'I wrote about going sober without having a drinking problem. Then people started commenting.'

A few weeks ago I shared my experience about going sober without ever having a drinking problem with Mamamia.

In a nutshell, I made the decision to do so as a New Year's resolution, which I’ve not only been able to stick to, but have absolutely relished in to the point where I don’t think I’d ever go back to drinking. 

But without regurgitating the entire story, one thing that struck me was the way people reacted to my news. 

Rather than being supportive like I expected, many seemed outraged that I would make such a choice. 

Some have assumed I had a drinking problem. When I've told that was never the case, I've been met with comments like, "Why would you do that then?", "That’s so un-Australian" and "This is a phase, you’ll come right". 

It’s one thing to be met with this kind of cynicism and disapproval in real life but quite another to be met with it on social media. Truly, nothing could have prepared me from the onslaught of DMs. 

Watch: Your body after one year without alcohol. Post continues after video.

Essentially, after sharing the story of my sobriety journey online, I was trolled over my decision to quit drinking.

While there was some support, I was absolutely blindsided by the amount of negativity around my decision, which came from a combination of people I'd never met in my life to messages from some clearly fake accounts..

It was brutal. 

I was called an "almond mum" (a mother who pushes disordered eating and fitness habits on to their children), an "idiot", and far harsher names I won't repeat here. 

People commenting on my ability to parent was what hurt the most. 

Why can’t we make healthy choices and demonstrate these to our children without being lumped in the 'extremist' or 'woke' category? Is not drinking alcohol really that radical? Is it really 'un-Australian'?

And how ingrained is drinking culture in our society, that choosing not to do it can evoke so much anger? It really made me stop and think hard about where these attitudes have come from and how deeply rooted they are in the Australian way of life. 

It’s a personal choice that has zero impact on anyone else. If anything, the only impacts it has on those close to us are positive ones: more quality time and more presence with friends and family. So, then how can something so positive ignite so much anger in people?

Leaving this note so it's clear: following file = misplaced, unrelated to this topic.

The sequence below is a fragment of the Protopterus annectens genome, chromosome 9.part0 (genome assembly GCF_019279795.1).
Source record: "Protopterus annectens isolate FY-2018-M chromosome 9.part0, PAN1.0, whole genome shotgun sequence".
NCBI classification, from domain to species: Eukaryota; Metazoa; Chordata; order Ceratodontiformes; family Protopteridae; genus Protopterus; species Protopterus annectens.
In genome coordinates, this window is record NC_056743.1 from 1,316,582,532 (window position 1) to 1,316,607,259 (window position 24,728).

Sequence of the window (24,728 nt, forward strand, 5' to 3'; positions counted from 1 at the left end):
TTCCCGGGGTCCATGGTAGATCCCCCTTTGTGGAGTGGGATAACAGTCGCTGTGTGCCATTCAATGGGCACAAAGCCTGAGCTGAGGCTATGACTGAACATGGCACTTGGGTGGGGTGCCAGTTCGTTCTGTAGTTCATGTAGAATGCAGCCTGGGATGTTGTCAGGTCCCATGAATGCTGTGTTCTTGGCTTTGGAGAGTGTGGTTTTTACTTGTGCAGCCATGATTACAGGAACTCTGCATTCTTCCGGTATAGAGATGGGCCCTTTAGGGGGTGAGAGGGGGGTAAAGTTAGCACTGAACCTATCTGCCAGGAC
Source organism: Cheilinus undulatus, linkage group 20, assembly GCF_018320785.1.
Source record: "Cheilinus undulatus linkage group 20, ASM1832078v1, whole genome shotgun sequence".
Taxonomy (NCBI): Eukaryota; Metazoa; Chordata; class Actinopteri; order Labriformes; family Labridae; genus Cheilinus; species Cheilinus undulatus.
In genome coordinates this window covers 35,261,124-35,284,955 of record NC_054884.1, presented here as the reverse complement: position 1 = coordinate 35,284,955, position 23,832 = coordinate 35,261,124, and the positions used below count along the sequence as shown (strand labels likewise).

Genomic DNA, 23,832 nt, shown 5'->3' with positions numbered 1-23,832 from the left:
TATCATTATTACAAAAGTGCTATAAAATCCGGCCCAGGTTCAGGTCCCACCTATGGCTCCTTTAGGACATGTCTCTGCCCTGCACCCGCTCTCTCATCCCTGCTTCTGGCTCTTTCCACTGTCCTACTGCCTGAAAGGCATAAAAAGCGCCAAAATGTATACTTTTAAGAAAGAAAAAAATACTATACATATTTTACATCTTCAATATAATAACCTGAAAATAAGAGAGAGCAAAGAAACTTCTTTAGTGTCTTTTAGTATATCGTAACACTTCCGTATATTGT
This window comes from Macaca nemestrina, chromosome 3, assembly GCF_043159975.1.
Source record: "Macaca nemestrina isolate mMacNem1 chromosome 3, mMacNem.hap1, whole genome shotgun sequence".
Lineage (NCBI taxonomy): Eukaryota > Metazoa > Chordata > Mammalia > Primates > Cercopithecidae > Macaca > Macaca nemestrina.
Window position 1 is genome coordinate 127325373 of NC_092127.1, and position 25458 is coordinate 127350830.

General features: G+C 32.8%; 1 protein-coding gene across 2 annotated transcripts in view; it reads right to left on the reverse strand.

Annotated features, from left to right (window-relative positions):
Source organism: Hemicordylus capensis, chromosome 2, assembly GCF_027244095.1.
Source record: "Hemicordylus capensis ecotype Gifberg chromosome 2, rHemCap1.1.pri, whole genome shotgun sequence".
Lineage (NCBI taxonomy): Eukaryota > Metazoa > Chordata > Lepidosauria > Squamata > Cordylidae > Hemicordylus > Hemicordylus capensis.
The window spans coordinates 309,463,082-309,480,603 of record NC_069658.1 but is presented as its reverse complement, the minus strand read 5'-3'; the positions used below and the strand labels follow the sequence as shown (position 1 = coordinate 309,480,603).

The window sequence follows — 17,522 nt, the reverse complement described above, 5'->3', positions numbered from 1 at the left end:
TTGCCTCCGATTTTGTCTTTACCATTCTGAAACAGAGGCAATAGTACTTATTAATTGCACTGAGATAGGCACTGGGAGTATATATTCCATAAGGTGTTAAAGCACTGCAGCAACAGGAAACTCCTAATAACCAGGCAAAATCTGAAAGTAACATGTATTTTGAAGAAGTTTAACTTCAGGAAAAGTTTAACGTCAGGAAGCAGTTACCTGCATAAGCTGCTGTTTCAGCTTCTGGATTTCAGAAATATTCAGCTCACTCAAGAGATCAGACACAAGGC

Image: Supplied.

I decided the only way to get some clarity on this was to do a deep-dive into the psychology behind it. So I spoke to Sydney-based clinical psychologist, Dr Aileen Alegado.

Alegado says that people who troll someone choosing to be sober without having had a drinking problem are clearly being triggered and likely projecting. 

"There are a lot of people out there who know their drinking is not good for them but deny this fact because it would confront them with the issues their own use of alcohol may be covering up. Alcohol is also a quick band-aid for managing stress so it's an easy solution and we can project jealousy, trigger inadequacy and shame in our inability to have the discipline to do what's right for us even if we wanted to," says Dr Alegado.

Listen to Mamamia's wellness podcast, Fill My Cup. Post continues after audio.

She also says it’s a projection problem. That people may wish to cut back but either due to lack of discipline, stress, lack of understanding or dependency they find it difficult and that can trigger a sense of inadequacy which, in turn, comes out as anger.

So something we consider a "social stigma" often at its core comes down to an issue of self. 

This really made me think about how even more important it is to talk about self-awareness and have these discussions with our children so we can break down what’s really going on here. But also to teach them that not conforming is okay. It doesn't make you a less worthwhile person or someone who is unrelatable. It just makes you who you are, and that's enough.

And now I realise, when it comes to the trolls in my DMs, it's not at all about me - it's about them.

Feature image: Supplied.

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Top Comments

eyefordetail a year ago 3 upvotes
Well done. It's bizarre what upsets people isn't it? (although a woman making a choice that betters her life seems especially triggering for some!). I stopped drinking when I turned 40. I've never really enjoyed it, I don't seem to get the buzz other people do and I just feel drunk and sick really quickly, but there was so much social pressure I couldn't cut it out entirely. But then I got old, Covid hit, and suddenly I had no funks left to give anymore. I've had 3 glasses of wine in 3 years (weddings and a 40th) and I don't miss it at all. It annoyed me that I'd waited so long actually. The only people who objected in real life were people I've never really liked (there's probably a moral in there somewhere...). I usually grab a tall lime and soda when I'm out, or some places have non alcoholic wines now.

rachaeldickie1981 a year ago
I was once met with ‘are you not fun?’ when I said I wasn’t drinking any more.